Tuesday, February 20, 2007

 

Serious Slicing and Dicing

Now that I know that Tommelise can print after a fashion I've turned to getting the software that I wrote back in August of last year to handle STL files a bit more easily. I'd like for my first print job on Tommelise to be either Adrian's Mk 2 parts or something rather like them, so I've been using the polymer pump of that parts set as a test case for Tommelise's Slice and Dice code.

The code is still buggy but I was able to do an abbreviated slicing exercise on the polymer pump this morning. I used a big z-dimension because my little digital camera can only record for 15 seconds. I really need to record this on my PC cam.

Anyway, here it is...




I especially like the last slice.



:-)

Comments:
very nice. i cant wait to find out how it works in conjunction with the computer.
 
Niceness! About the polyurathane foam core as an extrusion bed, does that stuff have a thin cardboard shell on it like other foam core I've seen? Could be peeled...?

Now I'll go gather up the aluminium covered bits I have leftover from house construction...
 
****i cant wait to find out how it works in conjunction with the computer.****

I'm thinking about just using Slice and Dice to generate a file of tracking directions and then writing a small background program to read that file and feed it into a RAM stack in the Tommelise controller board. Every once in a while the background program will check the level of that stack of instructions and top it up as needed. That's what the plan is, anyway.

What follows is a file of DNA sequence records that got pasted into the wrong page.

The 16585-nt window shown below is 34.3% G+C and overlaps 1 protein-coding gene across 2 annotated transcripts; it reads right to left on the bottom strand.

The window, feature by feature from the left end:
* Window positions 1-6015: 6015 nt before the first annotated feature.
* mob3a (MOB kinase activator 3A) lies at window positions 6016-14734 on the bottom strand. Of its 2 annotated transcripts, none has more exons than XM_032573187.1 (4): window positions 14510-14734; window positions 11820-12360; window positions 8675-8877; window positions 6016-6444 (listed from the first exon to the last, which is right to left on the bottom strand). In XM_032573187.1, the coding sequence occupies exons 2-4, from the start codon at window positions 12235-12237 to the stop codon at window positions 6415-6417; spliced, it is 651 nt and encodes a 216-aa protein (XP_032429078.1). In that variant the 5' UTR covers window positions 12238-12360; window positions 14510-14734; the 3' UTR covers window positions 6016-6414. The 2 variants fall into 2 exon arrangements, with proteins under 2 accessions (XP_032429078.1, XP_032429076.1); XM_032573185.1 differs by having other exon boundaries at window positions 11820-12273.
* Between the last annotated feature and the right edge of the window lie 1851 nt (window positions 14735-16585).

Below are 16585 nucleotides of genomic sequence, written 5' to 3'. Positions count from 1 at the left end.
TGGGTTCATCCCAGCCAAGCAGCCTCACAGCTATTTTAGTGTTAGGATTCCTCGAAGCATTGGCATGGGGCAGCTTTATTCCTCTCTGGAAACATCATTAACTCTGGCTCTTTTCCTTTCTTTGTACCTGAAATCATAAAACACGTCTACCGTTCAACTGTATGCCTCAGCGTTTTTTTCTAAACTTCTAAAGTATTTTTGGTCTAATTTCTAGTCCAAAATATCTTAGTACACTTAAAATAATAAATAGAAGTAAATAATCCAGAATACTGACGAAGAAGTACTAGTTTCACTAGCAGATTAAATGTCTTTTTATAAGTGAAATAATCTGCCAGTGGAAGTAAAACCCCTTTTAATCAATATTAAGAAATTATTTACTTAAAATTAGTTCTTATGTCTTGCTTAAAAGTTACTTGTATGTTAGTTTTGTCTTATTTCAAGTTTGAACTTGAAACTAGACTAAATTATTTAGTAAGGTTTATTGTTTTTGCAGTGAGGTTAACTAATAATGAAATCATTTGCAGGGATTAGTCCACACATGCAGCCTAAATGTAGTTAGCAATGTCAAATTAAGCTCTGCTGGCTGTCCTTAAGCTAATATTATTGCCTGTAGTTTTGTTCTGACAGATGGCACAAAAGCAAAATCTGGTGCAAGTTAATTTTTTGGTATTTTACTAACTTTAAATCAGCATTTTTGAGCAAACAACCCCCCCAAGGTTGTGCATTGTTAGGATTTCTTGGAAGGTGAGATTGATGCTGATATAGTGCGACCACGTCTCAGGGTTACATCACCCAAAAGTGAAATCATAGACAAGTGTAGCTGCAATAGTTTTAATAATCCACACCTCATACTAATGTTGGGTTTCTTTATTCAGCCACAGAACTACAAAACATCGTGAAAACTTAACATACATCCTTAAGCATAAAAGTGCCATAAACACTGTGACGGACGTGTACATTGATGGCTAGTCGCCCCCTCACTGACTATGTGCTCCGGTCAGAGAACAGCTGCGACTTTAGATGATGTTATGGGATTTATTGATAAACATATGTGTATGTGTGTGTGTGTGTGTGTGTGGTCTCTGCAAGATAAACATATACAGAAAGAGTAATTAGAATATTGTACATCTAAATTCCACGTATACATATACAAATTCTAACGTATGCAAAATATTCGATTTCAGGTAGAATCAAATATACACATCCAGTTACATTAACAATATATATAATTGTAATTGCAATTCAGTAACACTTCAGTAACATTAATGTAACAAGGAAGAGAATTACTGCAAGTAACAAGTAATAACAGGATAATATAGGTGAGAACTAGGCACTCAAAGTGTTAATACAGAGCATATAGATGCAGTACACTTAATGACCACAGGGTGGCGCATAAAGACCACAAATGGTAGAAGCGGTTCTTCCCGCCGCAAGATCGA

On the subject of substrates...

You can get flexible cutting boards that are essentially sheets of slightly-roughened plastic about the thickness of a credit card. They'd probably stand up to the heat and could be reused.

Another possibility is silicone bakeware. Pick up a cookie sheet and trim the edges. That stuff'll take the heat without any problems. Won't slip around much, either.
 
Steve, my babbling about silicone substrates jogged my memory. Last year Vic was looking for something to extrude on, I forget what he was first using(aluminium plate, sandpaper?), but then he settled on a nice flat piece of wood so that things wouldn't peel off during the extrusion process.

Well, my little experiments with the flat section of silicone I improvized shows the same problem, nothing sticks to it! :) Ideally, the substrate should be heat resistant, very flat, yet with just enough fuzzy wood/foam like texture to hold the cooling plastic.

I think silicone with a little keyed in grippy pattern molded into the surface would work, but how would you make it?
 
Something I think might work great would a be a quilting mat, sometimes called a rotary cutting mat. I worked in a fabric store for a year or so in college, and quilters use these compination cutting and ironing mats that have a grid pattern already printed on them. They have resin impregnated woven tops so the fabric doesnt slip. Plus they are available in lots of different sizes.

Other than that I would sand the top of a cookie sheet or maybe crosshatch it with a razorknife.
 
***Well, my little experiments with the flat section of silicone I improvized shows the same problem, nothing sticks to it! ***

The problem is getting what you are extruding TO STICK to the substrate because if it doesn't it shrinks and curls up at the corners as it cools.
 
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